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This week the "exclusive negotiating period" enjoyed by Nine and Fox under the existing TV rights agreement ends. It is extraordinary that an agreement that is widely regarded as grossly inadequate gives the rights holders a three month exclusive period to negotiate!
But that is how it is.....and that is how it must not be in the future!
Roy Masters in the SMH on Saturday advanced the possibility that the Seven Network might bid on its own for all eight games, and then on sell some to Fox.
It would be able to share its own coverage between its main channel and its digital channel. In the southern states, it shows the four AFL games it has the rights to on its main channel, and then shows the same games on its digital channel in the northern states. It could do the reverse with rugby league, and in the process give Nine a real run for its money in the negotiations ahead. Fox is simply going to have to put in a strong bid for at least four games live a week.
The ratings the NRL enjoys on Fox continue to grow. Last week's ANZAC Day match was the second highest rating programme on Fox this year - exceeded only by the 20/20 one day cricket final. The NRL premiership on Fox regularly features three or four times in the top ten watches programmes on pay each week!!
The case for rugby league to get the same as the AFL is now getting for its television rights is overwhelming. Rugby league out rates the AFL on free to air and pay TV - but, as Roy Masters highlights, it needs State of Origin to do so! The three Origin games have a cumulative audience of around 11 million.....something the AFL cannot match.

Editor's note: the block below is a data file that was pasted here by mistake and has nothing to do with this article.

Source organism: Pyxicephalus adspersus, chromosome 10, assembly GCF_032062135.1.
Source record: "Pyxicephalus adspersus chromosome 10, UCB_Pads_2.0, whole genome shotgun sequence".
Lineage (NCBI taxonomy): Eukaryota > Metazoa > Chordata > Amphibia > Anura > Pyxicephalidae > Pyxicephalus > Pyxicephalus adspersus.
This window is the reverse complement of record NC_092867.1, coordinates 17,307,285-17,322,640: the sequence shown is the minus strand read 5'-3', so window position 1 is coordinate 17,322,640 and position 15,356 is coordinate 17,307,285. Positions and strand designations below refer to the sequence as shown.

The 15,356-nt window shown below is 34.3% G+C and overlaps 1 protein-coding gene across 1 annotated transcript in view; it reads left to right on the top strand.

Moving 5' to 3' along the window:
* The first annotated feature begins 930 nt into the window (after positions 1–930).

The AFL agreement, now in its first season, is worth around $1.25 million over five years. So far so good.....as I have written previously, but there are a couple of significant hurdles to be negotiated!
The first and foremost is the financial state of the free to air television industry today. It is certainly not as healthy as it was when the AFL secured its record deal last year, and that is a problem. It will be largely offset as a problem if the advertising market place is strong. Sadly, it is not as strong as it was either.
The majority of advertising on sports programmes centres around consumer goods - and we all know the retail market is not in good shape at all.
In summary, we should be getting at least as much as the AFL secured - our overall audience numbers are better. But AFL matches do seem to last an eternity - and that helps when it comes to advertising.
But we are going to need luck, and more than luck, to do so. The "environment" is just not as conducive as it was a year ago. That surely means we must have a competitive negotiation period now.......and that the NRL must let Nine know it does not "own" the game.
And it must also mean that the premiership and the Origin and Tests must be packaged separately, or at the very least valued separately.
Finally, there has been speculation that rugby league may end up only being on free to air television - including the digital channels. That is not going to happen - Fox, which is more profitable that the free to air channels, cannot afford to lose rugby league. And the free to air channels cannot stump up with the $1 billion plus rugby league must demand.....and get!
Sharing the rights is the key to getting beyond the one billion dollar mark.
Let's hope the ARLC can deliver on that - and soon.